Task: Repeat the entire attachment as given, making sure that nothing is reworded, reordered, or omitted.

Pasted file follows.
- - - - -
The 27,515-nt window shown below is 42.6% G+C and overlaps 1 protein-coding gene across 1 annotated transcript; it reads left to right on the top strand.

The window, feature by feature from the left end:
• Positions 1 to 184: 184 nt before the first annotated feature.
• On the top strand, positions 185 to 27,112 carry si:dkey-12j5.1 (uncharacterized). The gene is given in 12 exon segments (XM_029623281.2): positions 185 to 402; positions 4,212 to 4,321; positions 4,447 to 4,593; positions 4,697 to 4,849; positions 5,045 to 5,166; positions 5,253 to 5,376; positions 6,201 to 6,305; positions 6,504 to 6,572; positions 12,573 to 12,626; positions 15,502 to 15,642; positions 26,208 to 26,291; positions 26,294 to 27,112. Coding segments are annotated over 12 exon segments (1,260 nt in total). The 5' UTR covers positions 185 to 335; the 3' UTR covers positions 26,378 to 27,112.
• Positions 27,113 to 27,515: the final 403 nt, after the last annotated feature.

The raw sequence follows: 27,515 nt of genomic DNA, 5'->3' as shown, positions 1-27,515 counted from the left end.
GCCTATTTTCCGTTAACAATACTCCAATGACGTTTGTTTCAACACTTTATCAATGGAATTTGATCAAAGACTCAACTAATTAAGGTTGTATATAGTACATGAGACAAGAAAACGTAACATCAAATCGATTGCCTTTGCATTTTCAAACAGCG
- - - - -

The 27,515-nt window shown below is 42.6% G+C and overlaps 1 protein-coding gene across 1 annotated transcript; it reads left to right on the top strand.

The window, feature by feature from the left end:
• Positions 1 to 184: 184 nt before the first annotated feature.
• On the top strand, positions 185 to 27,112 carry si:dkey-12j5.1 (uncharacterized). The gene is given in 12 exon segments (XM_029623281.2): positions 185 to 402; positions 4,212 to 4,321; positions 4,447 to 4,593; positions 4,697 to 4,849; positions 5,045 to 5,166; positions 5,253 to 5,376; positions 6,201 to 6,305; positions 6,504 to 6,572; positions 12,573 to 12,626; positions 15,502 to 15,642; positions 26,208 to 26,291; positions 26,294 to 27,112. Coding segments are annotated over 12 exon segments (1,260 nt in total). The 5' UTR covers positions 185 to 335; the 3' UTR covers positions 26,378 to 27,112.
• Positions 27,113 to 27,515: the final 403 nt, after the last annotated feature.

The raw sequence follows: 27,515 nt of genomic DNA, 5'->3' as shown, positions 1-27,515 counted from the left end.
GCCTATTTTCCGTTAACAATACTCCAATGACGTTTGTTTCAACACTTTATCAATGGAATTTGATCAAAGACTCAACTAATTAAGGTTGTATATAGTACATGAGACAAGAAAACGTAACATCAAATCGATTGCCTTTGCATTTTCAAACAGCG